The 10th Amendment of the U.S. Constitution is part of the Bill of Rights ratified in 1791.
The original text reads:
“The powers not delegated to the United States by the Constitution, nor prohibited by it to the states, are reserved to the states respectively, or to the people.”
The 10th Amendment clarifies the division of power between the federal government and the states. It reiterates the idea that the federal government has only the powers issued to it by the U.S. Constitution and the remaining power belongs to the states and the people. It was included in large part to satisfy the Anti-Federalists who were worried about a powerful federal government.
Derived from the original Articles of Confederation, the 10th Amendment expressly prohibits “implied power” assumed by the federal government and hammers home the idea that “each state retains its sovereignty, freedom, and independence, and every power, jurisdiction, and right, which is not by this Confederation expressly delegated to the United States, in Congress assembled.”
Since its inception, the 10th Amendment has been cited in court for various cases where the state and other local governments have used it to try and gain exemption from federal laws. Violation of the 10th Amendment occurs most often in labor issues and environmental controls.
Whenever state government feels that Congress is overtly pressuring them to comply with federal laws, the 10th Amendment is invoked and cited as an argument. In many cases it is found to be a violation of power and equality is once again restored.
In the famous case United States v. Sprague (1931) the Supreme Court reminded the federal government that their powers were limited strictly to only what was contained in the U.S. Constitution. Anything further violated the 10th Amendment. The case dealt with prohibition.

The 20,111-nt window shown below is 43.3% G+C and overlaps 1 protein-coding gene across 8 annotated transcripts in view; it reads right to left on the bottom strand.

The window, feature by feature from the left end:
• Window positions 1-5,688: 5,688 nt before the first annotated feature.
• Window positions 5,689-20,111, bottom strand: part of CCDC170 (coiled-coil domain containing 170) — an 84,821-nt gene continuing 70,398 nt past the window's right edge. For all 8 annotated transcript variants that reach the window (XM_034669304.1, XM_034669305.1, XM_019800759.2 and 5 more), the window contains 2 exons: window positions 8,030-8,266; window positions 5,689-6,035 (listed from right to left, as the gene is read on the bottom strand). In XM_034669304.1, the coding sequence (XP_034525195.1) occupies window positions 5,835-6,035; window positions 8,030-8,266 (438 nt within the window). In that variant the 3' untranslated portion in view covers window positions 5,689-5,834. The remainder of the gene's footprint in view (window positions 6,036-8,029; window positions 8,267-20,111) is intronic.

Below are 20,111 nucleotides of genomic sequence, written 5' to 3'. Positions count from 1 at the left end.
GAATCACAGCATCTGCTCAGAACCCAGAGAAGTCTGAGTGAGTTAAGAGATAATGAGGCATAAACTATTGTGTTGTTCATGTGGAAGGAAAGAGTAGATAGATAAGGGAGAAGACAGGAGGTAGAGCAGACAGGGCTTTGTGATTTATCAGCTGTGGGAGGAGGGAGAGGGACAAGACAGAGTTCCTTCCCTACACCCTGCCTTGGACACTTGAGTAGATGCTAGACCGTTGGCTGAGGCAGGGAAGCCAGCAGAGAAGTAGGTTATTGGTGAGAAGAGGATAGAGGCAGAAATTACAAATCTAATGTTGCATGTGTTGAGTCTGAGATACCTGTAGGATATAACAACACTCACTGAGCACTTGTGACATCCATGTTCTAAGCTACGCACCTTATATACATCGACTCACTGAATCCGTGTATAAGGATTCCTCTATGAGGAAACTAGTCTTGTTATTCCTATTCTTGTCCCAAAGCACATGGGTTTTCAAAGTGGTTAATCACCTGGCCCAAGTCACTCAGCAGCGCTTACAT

During the landmark case United States v. Darby Lumber Co., (1941), the 10th Amendment took center stage when the Supreme Court upheld the Fair Labor Standards Act of 1938 ruling that the federal government did indeed have the power to regulate minimum wage and other labor conditions. The famous quote from that case reads “The amendment states but a truism that all is retained which has not been surrendered. There is nothing in the history of its adoption to suggest that it was more than declaratory of the relationship between the national and state governments as it had been established by the Constitution before the amendment or that its purpose was other than to allay fears that the new national government might seek to exercise powers not granted, and that the states might not be able to exercise fully their reserved powers.”
Then in Garcia v. San Antonio Metropolitan Transit Authority (1985), the Supreme Court actually overturned the previous case of National League of Cities v. Usery where the federal government dictated that states had to honor minimum wage and other fair labor standards to employees. In the previous case, they ruled that the Fair Labor Standards Act violated the 10th Amendment.
In New York v. United States (1992), the Supreme Court invalided a small portion of the Low-Level Radioactive Waste Policy Amendments Act of 1985 where states had to take ownership and pay damages for any waste that was not disposed of by January 1, 1996. The court determined that this portion was the federal government asserting too much power over the states and demanded that it be corrected.
Surprisingly, in the case of Printz v. United States (1997), the Supreme Court took issue with the Brady Handgun Violence Prevention Act that demanded that state agencies performed background checks on buyers before issuing handguns. It was called unconstitutional because it “forced participation of the State’s executive in the actual administration of a federal program.”
The Supreme Court has done a great job of enforcing the 10th Amendment in cases where the federal government tried to force state and local entities to follow federal laws.
The 10th Amendment is widely used in our court system on a regular basis as new issues arise when state governments feel that they are unfairly pressured to comply with federal statutes. The problem comes up far more than most Americans realize because it does not directly affect U.S. citizens. Throughout the years since it was designed, the 10th Amendment is cited when cases land on the docket regarding “Commerce Clause, Supremacy Clause, and Federal funding issues. The government must walk a fine line between funding programs within state government and overstepping boundaries of control and power. The Supreme Court rules on all of these issues to keep the federal government under control and the states powered with the intended autonomy.